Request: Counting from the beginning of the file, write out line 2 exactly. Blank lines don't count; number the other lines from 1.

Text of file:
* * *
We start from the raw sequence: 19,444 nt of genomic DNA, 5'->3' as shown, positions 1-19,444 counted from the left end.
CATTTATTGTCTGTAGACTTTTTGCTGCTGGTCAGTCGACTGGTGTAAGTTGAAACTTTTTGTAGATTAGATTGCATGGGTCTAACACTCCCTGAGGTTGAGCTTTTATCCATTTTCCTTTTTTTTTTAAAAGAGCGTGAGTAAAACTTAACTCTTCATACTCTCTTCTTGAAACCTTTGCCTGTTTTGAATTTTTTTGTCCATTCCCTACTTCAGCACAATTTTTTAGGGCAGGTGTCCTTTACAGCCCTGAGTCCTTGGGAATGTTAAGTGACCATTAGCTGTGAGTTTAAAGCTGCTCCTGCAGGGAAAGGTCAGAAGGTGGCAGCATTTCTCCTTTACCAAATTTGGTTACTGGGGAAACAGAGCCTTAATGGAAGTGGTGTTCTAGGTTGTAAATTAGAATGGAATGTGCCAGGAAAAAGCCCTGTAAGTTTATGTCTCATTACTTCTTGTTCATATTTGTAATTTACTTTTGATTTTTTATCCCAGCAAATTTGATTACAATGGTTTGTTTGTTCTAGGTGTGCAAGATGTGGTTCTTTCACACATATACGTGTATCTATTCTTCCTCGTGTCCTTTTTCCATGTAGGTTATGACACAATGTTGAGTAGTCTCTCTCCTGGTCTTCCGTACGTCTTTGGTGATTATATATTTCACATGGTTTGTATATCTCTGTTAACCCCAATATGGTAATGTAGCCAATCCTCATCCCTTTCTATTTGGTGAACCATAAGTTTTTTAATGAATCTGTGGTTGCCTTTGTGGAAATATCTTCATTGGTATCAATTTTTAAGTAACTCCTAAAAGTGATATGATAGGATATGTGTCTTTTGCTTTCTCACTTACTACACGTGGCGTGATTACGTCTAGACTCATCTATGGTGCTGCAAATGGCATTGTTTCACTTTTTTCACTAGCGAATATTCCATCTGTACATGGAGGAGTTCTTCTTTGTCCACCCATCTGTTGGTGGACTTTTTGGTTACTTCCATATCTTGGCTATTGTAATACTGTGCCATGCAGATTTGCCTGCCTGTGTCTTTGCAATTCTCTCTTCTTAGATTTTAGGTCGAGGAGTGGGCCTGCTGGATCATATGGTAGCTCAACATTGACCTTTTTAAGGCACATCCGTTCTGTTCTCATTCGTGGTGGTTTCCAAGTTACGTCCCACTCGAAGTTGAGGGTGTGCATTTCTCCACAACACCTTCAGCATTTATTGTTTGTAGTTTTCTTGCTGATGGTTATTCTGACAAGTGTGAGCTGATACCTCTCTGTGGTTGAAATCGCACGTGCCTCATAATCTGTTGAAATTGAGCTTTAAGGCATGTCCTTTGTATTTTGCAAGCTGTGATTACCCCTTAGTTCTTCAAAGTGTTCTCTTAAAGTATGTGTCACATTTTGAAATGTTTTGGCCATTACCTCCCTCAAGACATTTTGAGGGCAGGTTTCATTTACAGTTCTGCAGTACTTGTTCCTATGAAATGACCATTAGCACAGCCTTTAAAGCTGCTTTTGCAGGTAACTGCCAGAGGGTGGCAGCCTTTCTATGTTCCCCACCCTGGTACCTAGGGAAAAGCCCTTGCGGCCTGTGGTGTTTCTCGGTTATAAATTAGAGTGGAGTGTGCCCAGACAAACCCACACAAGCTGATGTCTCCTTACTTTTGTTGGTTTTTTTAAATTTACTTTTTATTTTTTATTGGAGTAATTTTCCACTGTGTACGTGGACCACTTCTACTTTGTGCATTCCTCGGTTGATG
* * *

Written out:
CATTTATTGTCTGTAGACTTTTTGCTGCTGGTCAGTCGACTGGTGTAAGTTGAAACTTTTTGTAGATTAGATTGCATGGGTCTAACACTCCCTGAGGTTGAGCTTTTATCCATTTTCCTTTTTTTTTTAAAAGAGCGTGAGTAAAACTTAACTCTTCATACTCTCTTCTTGAAACCTTTGCCTGTTTTGAATTTTTTTGTCCATTCCCTACTTCAGCACAATTTTTTAGGGCAGGTGTCCTTTACAGCCCTGAGTCCTTGGGAATGTTAAGTGACCATTAGCTGTGAGTTTAAAGCTGCTCCTGCAGGGAAAGGTCAGAAGGTGGCAGCATTTCTCCTTTACCAAATTTGGTTACTGGGGAAACAGAGCCTTAATGGAAGTGGTGTTCTAGGTTGTAAATTAGAATGGAATGTGCCAGGAAAAAGCCCTGTAAGTTTATGTCTCATTACTTCTTGTTCATATTTGTAATTTACTTTTGATTTTTTATCCCAGCAAATTTGATTACAATGGTTTGTTTGTTCTAGGTGTGCAAGATGTGGTTCTTTCACACATATACGTGTATCTATTCTTCCTCGTGTCCTTTTTCCATGTAGGTTATGACACAATGTTGAGTAGTCTCTCTCCTGGTCTTCCGTACGTCTTTGGTGATTATATATTTCACATGGTTTGTATATCTCTGTTAACCCCAATATGGTAATGTAGCCAATCCTCATCCCTTTCTATTTGGTGAACCATAAGTTTTTTAATGAATCTGTGGTTGCCTTTGTGGAAATATCTTCATTGGTATCAATTTTTAAGTAACTCCTAAAAGTGATATGATAGGATATGTGTCTTTTGCTTTCTCACTTACTACACGTGGCGTGATTACGTCTAGACTCATCTATGGTGCTGCAAATGGCATTGTTTCACTTTTTTCACTAGCGAATATTCCATCTGTACATGGAGGAGTTCTTCTTTGTCCACCCATCTGTTGGTGGACTTTTTGGTTACTTCCATATCTTGGCTATTGTAATACTGTGCCATGCAGATTTGCCTGCCTGTGTCTTTGCAATTCTCTCTTCTTAGATTTTAGGTCGAGGAGTGGGCCTGCTGGATCATATGGTAGCTCAACATTGACCTTTTTAAGGCACATCCGTTCTGTTCTCATTCGTGGTGGTTTCCAAGTTACGTCCCACTCGAAGTTGAGGGTGTGCATTTCTCCACAACACCTTCAGCATTTATTGTTTGTAGTTTTCTTGCTGATGGTTATTCTGACAAGTGTGAGCTGATACCTCTCTGTGGTTGAAATCGCACGTGCCTCATAATCTGTTGAAATTGAGCTTTAAGGCATGTCCTTTGTATTTTGCAAGCTGTGATTACCCCTTAGTTCTTCAAAGTGTTCTCTTAAAGTATGTGTCACATTTTGAAATGTTTTGGCCATTACCTCCCTCAAGACATTTTGAGGGCAGGTTTCATTTACAGTTCTGCAGTACTTGTTCCTATGAAATGACCATTAGCACAGCCTTTAAAGCTGCTTTTGCAGGTAACTGCCAGAGGGTGGCAGCCTTTCTATGTTCCCCACCCTGGTACCTAGGGAAAAGCCCTTGCGGCCTGTGGTGTTTCTCGGTTATAAATTAGAGTGGAGTGTGCCCAGACAAACCCACACAAGCTGATGTCTCCTTACTTTTGTTGGTTTTTTTAAATTTACTTTTTATTTTTTATTGGAGTAATTTTCCACTGTGTACGTGGACCACTTCTACTTTGTGCATTCCTCGGTTGATG